When a cable company offers Internet access over the cable, Internet information can use the same cables because the cable modem system puts downstream data — data sent from the Internet to an individual computer — into a 6-MHz channel. On the cable, the data looks just like a TV channel. So Internet downstream data takes up the same amount of cable space as any single channel of programming. Upstream data — information sent from an individual back to the Internet — requires even less of the cable’s bandwidth, just 2 MHz, since the assumption is that most people download far more information than they upload.
Putting both upstream and downstream data on the cable television system requires two types of equipment: a cable modem on the customer end and a cable modem termination system (CMTS) at the cable provider’s end. Between these two types of equipment, all the computer networking, security and management of Internet access over cable television is put into place.
Does an ISP need a license from the government?
There are at present no license or formal requirements. All an ISP needs is expertise (both technical and marketing). There are, however, plenty of technical and university training programs. Check to see if your provider has training and especially experience.

ISP liability for third party content
Internet Service Providers are key players in the online world. As they have physical control over the content (gatekeepers) one key issue is the question if and to what extent they should be made responsible for third party content. For example: should AOL be responsible for libelous content posted by a user in one of their forums? Should the victim of that libel be able to force AOL to take that content down?

Broadband
We have so much more data to send and download today, including audio files, video files and photos, that it’s clogging our wimpy modems. Many Internet users are switching to cable modems and digital subscriber lines (DSLs) to increase their bandwidth. This is often called a ‘high speed’ connection. There’s also a new type of service being developed that will take broadband into the air. (See End of Paper)

Checklist of ISP Features and Choices

Choosing an ISP can be a difficult process. Like buying a car, the more you know about what you are buying will help you make the best choice.

Item: Email
Minimum Features: 1 email address using a POP3 server to receive email and SMTP access to send email
Better Features: Extra addresses, aliases, more storage space, Web mail, IMAP, virus scanning, spam filtering
Considerations: Know whether you are getting email accounts or only an email alias. Many ISPs (most national ones) block SMTP connections for sending mail other than through their email server. If you need to relay email through work or your own web server, find out first if they use port 25 blocking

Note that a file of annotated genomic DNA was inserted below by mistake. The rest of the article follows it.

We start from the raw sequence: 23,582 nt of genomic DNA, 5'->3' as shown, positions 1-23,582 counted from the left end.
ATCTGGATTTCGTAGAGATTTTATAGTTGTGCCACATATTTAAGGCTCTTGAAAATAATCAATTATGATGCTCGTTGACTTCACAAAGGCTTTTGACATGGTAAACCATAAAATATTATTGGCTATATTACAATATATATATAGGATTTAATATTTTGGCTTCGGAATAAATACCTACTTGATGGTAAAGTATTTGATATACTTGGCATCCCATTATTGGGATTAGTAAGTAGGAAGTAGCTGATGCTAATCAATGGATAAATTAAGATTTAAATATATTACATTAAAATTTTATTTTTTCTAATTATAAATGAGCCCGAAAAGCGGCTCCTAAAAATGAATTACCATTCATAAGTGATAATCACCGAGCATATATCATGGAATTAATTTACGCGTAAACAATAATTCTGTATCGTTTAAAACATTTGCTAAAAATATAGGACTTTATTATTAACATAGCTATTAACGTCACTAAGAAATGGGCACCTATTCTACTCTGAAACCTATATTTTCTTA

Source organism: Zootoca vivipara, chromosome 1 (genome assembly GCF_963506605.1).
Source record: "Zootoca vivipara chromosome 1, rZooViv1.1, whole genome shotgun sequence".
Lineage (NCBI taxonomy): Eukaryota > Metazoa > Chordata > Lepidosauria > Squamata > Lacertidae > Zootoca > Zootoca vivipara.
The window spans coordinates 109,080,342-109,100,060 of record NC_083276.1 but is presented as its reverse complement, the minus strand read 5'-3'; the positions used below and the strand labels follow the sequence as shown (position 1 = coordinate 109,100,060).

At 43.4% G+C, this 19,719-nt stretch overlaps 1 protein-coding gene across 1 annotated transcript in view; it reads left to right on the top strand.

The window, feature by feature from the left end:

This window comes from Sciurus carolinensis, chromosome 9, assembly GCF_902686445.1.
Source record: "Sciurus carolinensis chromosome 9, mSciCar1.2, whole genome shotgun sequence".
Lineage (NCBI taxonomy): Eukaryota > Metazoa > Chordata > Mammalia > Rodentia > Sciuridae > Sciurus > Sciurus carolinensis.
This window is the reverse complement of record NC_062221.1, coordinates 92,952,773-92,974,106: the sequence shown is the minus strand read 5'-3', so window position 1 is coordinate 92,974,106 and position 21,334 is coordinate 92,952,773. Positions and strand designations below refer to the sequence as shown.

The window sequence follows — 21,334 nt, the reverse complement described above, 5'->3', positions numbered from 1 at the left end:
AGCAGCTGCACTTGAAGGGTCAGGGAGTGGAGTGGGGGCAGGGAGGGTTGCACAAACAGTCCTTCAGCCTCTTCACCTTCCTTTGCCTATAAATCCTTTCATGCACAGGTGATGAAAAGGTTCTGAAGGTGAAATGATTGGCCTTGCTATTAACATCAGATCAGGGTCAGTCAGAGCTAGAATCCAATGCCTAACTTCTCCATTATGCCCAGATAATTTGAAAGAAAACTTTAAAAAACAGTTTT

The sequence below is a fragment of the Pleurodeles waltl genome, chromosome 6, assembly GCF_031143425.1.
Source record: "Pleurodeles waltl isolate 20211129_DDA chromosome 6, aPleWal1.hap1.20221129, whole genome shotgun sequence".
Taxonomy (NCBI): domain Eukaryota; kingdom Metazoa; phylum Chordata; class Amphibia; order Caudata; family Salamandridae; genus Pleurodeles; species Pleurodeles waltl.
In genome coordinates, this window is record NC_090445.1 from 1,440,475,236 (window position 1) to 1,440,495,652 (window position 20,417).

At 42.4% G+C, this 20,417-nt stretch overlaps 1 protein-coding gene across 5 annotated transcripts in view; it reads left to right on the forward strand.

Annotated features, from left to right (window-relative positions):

What is the biggest attachment you can send in one email? Most ISPs limit this.
How much space does your inbox have before incoming email is rejected?
If you close the account, will the ISP forward email to your new ISP for a while?
Item: Local access number or POP
Minimum Features: v.90 modem pool phone number
Better Features: Access Numbers on different networks, roaming access, v.92 modems
Considerations: Do you expect to travel and use your ISP away from home? Are the phones always busy at 9 PM on weeknights? (Try calling before you sign up) Are you REALLY sure the phone number is a local call? Don’t rely on the operator – call the business office of your local phone company if there is any doubt. This is especially true if you’ve signed up with a new local phone company (a CLEC). Their definition of a “local” call may not be the same area as your original phone company
Item Connect time
Minimum Features: 150 hours a month, 15 minute inactivity timer, 4 hour session limit
Better Features: Unlimited access, full bandwidth during peak hours
Considerations: If you hit the monthly limit are you billed extra? As much as $2/hour! If more than one network is used, can you switch between networks or are you locked in to just one? Normally you can’t switch, so choose carefully the first time. Does the ISP use forced disconnects to shed users when all modems fill up? (A common practice when an ISP has oversubscribed their capacity) Are incentives offered to use off-peak time? Daytime only accounts, hours from midnight to 8AM are free, etc. What is their definition of unlimited?
Item Bandwidth
Minimum Features: Solid connections with minimal bandwidth shaping.
Better Features: Connections not constrained by upstream bandwidth bottlenecks or inadequate peering.
Considerations: Can your account be terminated for using “excessive” bandwidth? Are you dialing straight into the ISP, or are you dialing a remote terminal server that may be overloaded?
Item DNS (Domain Name Service) translates server names into IP addresses
Minimum Features: Two fully cached local DNS servers running BIND with lots of memory
Better Features: Good DNS is probably more important for WWW surfing than bandwidth. DNS performance is hard to measure without tools other than by using it – but if you think about the best experience you’ve had surfing, it was probably because you were using good DNS
Considerations: Is DNS run using BIND on a Unix machine? If your ISP runs DNS on Microsoft software, be very concerned. How far is it from you to the nearest DNS server? Is DNS running at your POP (good) or is it running on a central server 13 hops away? (not good)
Item Web Space
Minimum Features: 5 MB for a personal home page with limited bandwidth
Better Features: More space, business use permitted, FrontPage support, CGI scripting, PHP / mySQL support